Skip to main content


ProRes is a family of lossy video compression codecs developed by Apple Inc. ProRes is designed to serve as a high-quality "visually lossless" video editing codec that offers superior image quality compared to many other editing codecs while still maintaining a relatively compact file size compared to uncompressed video.

ProRes uses 4:2:2 or 4:4:4 chroma subsampling depending on the specific subset. This provides greater color fidelity and precision than typical 8-bit 4:2:0 codecs like what can commonly be seen with AVC.

ProRes compression uses the Discrete Cosine Transform and intra-frame compression techniques; there is no inter-frame compression applied, meaning redundancy between frames isn't utilized to increase compression efficiency; this keeps decoding light, and simplifies the codec. ProRes is able to achieve very high quality video with relatively low data rates around 100-400 MB/s depending on the resolution and specific ProRes variant.

Format Breakdown​

There are multiple variants of ProRes that offer different combinations of image quality and compression ratios:

FormatChroma SubsamplingSupported Bit Depth(s)
ProRes RAWN/A12-bit
ProRes 4444 XQ4:4:410-bit, 12-bit*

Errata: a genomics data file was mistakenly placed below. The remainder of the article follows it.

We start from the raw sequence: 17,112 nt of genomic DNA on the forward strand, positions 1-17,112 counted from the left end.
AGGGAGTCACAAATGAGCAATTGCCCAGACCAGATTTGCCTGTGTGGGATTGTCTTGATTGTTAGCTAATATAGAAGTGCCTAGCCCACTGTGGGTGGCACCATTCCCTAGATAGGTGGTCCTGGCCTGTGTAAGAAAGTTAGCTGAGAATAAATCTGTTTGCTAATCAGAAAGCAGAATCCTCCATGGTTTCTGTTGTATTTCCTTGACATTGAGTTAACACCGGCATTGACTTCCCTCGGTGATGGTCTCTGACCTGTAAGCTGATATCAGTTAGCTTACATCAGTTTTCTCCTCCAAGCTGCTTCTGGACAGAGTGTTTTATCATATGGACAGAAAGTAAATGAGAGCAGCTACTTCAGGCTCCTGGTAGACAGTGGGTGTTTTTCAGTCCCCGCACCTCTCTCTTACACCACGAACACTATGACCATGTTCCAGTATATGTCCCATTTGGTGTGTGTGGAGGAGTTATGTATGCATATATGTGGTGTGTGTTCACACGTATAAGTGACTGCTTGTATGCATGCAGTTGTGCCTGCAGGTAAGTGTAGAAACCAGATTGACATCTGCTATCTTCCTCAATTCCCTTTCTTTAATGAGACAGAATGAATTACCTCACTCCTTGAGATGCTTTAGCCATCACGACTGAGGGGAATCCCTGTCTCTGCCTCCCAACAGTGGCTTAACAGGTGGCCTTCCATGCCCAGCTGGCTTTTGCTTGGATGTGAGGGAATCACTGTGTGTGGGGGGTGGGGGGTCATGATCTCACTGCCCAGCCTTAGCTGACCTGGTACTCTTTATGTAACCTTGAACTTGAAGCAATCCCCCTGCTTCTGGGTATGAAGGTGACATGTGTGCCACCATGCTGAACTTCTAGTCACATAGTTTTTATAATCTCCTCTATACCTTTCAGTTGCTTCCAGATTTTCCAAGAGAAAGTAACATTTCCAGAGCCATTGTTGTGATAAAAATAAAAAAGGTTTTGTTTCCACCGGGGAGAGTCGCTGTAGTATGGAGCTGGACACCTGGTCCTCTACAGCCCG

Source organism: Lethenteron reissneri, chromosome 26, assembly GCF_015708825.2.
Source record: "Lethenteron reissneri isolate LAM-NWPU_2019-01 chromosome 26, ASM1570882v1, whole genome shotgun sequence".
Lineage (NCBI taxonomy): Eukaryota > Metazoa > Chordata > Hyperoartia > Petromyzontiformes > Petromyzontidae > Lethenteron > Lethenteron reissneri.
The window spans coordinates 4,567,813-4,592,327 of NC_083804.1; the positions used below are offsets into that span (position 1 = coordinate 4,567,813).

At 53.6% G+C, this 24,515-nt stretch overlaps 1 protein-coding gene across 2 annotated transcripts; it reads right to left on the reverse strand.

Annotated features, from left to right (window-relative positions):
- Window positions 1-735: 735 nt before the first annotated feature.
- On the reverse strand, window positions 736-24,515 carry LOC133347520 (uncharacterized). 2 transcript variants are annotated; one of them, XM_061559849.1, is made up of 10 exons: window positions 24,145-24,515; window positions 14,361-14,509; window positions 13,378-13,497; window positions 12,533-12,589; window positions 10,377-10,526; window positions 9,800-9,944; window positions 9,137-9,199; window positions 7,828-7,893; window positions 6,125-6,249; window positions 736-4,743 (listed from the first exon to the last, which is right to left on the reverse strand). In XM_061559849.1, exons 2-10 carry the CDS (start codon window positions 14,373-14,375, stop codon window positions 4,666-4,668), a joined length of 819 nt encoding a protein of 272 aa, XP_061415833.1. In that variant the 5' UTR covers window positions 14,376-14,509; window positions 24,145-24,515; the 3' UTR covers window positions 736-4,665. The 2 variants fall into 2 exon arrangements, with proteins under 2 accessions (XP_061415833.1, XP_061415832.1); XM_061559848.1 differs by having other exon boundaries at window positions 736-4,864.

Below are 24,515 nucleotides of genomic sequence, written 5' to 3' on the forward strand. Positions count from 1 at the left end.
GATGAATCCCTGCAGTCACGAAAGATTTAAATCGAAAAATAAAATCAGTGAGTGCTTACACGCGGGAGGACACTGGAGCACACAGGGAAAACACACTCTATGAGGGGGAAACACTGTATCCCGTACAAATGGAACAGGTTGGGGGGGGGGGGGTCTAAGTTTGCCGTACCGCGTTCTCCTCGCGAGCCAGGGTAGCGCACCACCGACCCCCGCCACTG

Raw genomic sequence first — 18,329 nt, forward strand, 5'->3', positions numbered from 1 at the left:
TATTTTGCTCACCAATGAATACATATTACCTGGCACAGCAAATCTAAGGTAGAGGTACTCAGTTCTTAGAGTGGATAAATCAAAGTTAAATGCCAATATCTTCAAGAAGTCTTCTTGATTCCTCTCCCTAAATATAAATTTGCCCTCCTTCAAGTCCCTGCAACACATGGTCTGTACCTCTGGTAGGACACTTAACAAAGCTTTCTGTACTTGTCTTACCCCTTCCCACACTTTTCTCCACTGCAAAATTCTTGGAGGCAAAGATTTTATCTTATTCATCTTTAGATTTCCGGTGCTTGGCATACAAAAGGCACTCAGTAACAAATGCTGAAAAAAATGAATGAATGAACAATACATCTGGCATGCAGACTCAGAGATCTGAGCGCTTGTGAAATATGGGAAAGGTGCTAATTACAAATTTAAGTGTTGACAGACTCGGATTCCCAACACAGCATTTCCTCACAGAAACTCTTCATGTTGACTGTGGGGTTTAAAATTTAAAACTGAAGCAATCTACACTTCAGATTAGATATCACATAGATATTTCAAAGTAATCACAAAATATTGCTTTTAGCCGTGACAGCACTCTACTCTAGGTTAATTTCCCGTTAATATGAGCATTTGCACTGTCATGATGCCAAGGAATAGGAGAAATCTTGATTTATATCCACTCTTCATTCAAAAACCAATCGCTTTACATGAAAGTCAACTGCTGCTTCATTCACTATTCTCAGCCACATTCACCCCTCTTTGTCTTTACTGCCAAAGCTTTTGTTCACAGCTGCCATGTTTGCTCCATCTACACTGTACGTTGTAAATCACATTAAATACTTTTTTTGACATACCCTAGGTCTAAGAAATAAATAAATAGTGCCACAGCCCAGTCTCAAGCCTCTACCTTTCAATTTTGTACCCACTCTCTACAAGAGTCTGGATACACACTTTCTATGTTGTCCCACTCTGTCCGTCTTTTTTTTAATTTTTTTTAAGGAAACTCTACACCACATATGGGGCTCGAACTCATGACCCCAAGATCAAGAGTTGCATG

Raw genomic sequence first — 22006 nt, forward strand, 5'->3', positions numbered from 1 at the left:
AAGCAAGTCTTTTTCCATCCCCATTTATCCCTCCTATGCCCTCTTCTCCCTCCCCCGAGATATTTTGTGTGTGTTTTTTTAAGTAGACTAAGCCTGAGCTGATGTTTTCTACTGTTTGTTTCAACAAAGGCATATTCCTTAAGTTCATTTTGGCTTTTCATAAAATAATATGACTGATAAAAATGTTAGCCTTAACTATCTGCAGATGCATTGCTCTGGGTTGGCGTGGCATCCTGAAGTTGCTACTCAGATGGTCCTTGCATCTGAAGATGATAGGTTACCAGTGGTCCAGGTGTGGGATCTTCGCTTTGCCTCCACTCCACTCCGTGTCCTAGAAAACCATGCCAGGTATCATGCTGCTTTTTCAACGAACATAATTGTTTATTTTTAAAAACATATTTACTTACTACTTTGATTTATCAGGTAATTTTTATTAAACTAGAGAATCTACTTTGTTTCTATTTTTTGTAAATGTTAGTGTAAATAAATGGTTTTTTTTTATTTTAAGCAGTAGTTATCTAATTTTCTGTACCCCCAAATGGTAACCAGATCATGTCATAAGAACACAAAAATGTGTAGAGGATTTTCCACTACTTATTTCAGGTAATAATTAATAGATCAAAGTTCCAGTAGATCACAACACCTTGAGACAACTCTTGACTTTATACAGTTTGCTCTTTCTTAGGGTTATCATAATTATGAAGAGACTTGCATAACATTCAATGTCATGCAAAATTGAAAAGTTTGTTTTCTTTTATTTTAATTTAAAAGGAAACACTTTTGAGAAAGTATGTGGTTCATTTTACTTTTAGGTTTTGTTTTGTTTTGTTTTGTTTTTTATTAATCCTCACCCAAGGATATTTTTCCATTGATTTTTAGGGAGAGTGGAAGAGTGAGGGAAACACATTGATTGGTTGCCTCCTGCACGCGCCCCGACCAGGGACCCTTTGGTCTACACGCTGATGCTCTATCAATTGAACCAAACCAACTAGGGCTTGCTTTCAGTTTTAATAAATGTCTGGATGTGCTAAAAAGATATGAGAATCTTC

ProRes 44444:4:410-bit, 12-bit*
ProRes HQ4:2:210-bit
ProRes LT4:2:210-bit
ProRes Proxy4:2:210-bit

*ProRes 4444 XQ and 4444 support 12-bit color depth, but the lossless alpha channel is 16-bit if included.

The higher data rate variants like 4444 XQ and HQ prioritize maximum fidelity at the expense of larger file sizes. The lower data rate variants trade off some quality for much smaller file sizes suitable for editing where storage space is constrained.


Apple ProRes Raw is available in LUMIX cameras & the Sony Alpha FX3 via Atomos Ninja V. Both cameras are capable of recording 12-bit uncompressed RAW video in the ProRes RAW format.

ProRes has become widely adopted in professional video post-production workflows due to its quality, performance, metadata handling, and tight integration with Apple's Final Cut Pro editing software & ecosystem.

ProRes is supported by most major non-linear editing systems beyond just Final Cut Pro, including Adobe Premiere Pro & BlackMagic's DaVinci Resolve. This cross-platform compatibility makes it a convenient codec for exchange between different video editing applications.

While designed primarily as an editing codec, Apple has also implemented hardware acceleration for ProRes encode & decode in recent Mac devices via Apple Silicon starting with the M2 chip. This hardware acceleration enables higher performance for tasks like playback, transcoding, and export compared to software-only implementations.